Wondering what went right this week in the conservation world? We’ve got you covered with our Conservation Optimism Round-Up! Each week we are collating stories of optimism from around the globe so that you never miss your dose of Monday Motivation.

1. Mongolian saiga are bouncing back from the brink

“In 2001 there were only 750 Mongolian saigas left in the world.  Today, this critically endangered ungulate shows hopeful signs of recovery “

2. Endangered condors return to northern California skies after nearly a century

“Yurok Tribe will create a captive breeding facility in Redwood national park for birds that could be released as early as this fall “

3. Texas and Philly Join Movement to Dim Lights at Night – Making it Safer for Migrating Birds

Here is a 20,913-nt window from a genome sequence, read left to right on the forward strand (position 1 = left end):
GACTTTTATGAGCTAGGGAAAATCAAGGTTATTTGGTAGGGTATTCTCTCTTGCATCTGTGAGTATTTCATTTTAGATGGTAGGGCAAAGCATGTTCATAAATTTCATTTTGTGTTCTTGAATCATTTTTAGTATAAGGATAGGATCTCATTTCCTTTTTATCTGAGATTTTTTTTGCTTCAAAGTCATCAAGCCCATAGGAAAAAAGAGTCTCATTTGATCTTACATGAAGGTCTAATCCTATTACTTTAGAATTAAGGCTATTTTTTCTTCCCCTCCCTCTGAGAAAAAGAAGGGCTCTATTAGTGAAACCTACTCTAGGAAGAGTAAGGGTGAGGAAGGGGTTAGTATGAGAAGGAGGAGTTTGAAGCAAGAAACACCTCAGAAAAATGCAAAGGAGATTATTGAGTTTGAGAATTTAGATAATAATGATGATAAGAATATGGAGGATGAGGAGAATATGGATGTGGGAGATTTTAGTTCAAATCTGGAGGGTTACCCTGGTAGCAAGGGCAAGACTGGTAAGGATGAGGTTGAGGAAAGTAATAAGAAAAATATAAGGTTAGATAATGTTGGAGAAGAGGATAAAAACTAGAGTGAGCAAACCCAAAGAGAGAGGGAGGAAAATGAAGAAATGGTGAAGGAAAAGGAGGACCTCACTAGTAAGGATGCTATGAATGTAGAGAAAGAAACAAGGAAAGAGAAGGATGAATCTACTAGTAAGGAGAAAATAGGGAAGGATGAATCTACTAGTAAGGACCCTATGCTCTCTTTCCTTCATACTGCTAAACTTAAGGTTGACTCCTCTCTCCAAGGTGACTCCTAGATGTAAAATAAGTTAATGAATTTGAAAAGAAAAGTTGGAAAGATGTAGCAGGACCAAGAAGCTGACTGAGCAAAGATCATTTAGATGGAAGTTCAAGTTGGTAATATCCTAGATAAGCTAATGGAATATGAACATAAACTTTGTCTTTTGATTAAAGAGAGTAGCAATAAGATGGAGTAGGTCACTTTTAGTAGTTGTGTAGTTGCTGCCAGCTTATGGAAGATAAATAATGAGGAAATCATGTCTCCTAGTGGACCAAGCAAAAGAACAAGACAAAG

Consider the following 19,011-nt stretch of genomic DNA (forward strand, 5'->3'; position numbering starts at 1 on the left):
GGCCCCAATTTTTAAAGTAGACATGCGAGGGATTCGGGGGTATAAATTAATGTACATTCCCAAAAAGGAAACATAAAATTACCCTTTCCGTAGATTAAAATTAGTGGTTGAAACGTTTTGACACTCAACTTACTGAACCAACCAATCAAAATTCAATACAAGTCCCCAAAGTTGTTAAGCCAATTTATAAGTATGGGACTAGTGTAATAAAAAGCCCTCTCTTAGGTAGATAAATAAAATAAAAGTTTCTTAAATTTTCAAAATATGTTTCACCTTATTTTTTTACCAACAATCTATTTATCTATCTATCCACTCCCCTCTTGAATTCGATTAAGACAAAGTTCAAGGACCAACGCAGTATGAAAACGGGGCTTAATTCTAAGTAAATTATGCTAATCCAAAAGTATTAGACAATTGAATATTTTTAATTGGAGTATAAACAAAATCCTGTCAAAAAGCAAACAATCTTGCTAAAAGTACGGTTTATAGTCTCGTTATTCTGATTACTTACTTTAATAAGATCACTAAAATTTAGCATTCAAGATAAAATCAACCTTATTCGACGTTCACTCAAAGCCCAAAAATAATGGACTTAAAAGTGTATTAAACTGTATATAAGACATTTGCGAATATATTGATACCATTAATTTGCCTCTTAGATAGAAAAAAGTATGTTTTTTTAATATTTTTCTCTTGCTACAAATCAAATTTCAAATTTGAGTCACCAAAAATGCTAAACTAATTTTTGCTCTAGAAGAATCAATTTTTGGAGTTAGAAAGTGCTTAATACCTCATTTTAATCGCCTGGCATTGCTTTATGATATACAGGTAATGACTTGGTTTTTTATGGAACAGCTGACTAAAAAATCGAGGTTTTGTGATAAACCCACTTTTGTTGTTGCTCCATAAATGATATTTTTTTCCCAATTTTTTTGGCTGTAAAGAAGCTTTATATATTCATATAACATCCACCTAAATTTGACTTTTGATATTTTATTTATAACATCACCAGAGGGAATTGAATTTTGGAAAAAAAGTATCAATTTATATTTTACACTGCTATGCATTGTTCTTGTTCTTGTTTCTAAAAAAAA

“Lights Out programs, organized by conservation and civil society groups like the Audubon Society, have sprung up in 20 different states, plus D.C. and Toronto, and involve enlisting the help of landlords, their tenants, and business owners to make cities safe for migratory birds in the spring and fall..

4. The Rainforest Trust is saving habitat in Laos to conserve the rare Asian unicorn

“The new protected area encompasses over 133,00 ha of one of the last remaining relatively undisturbed wet evergreen forests in the Greater Annamites. “

5. Find out how communities are engaging in Fishing Cat conservation

“The Fishing Cat project ‘Know thy Nature’ program is engaging communities in West Bengal in conserving and monitoring wild fishing cats “

6. Government to ban advertising of ‘cruel’ elephant ride holidays

“Under the proposals, advertising or selling low welfare tourist experiences to consumers at home that involve Asian elephants could be banned. This would include elephant rides, washing or bathing with elephants, elephant shows or bottle feeding baby elephants.”

7. Bioengineers develop prosthetic fins for sea turtles injured by trawling nets

“Researchers from AUT BioDesign Lab in New Zealand designed the fin to help sea turtles that become injured by boats and fishing nets.”

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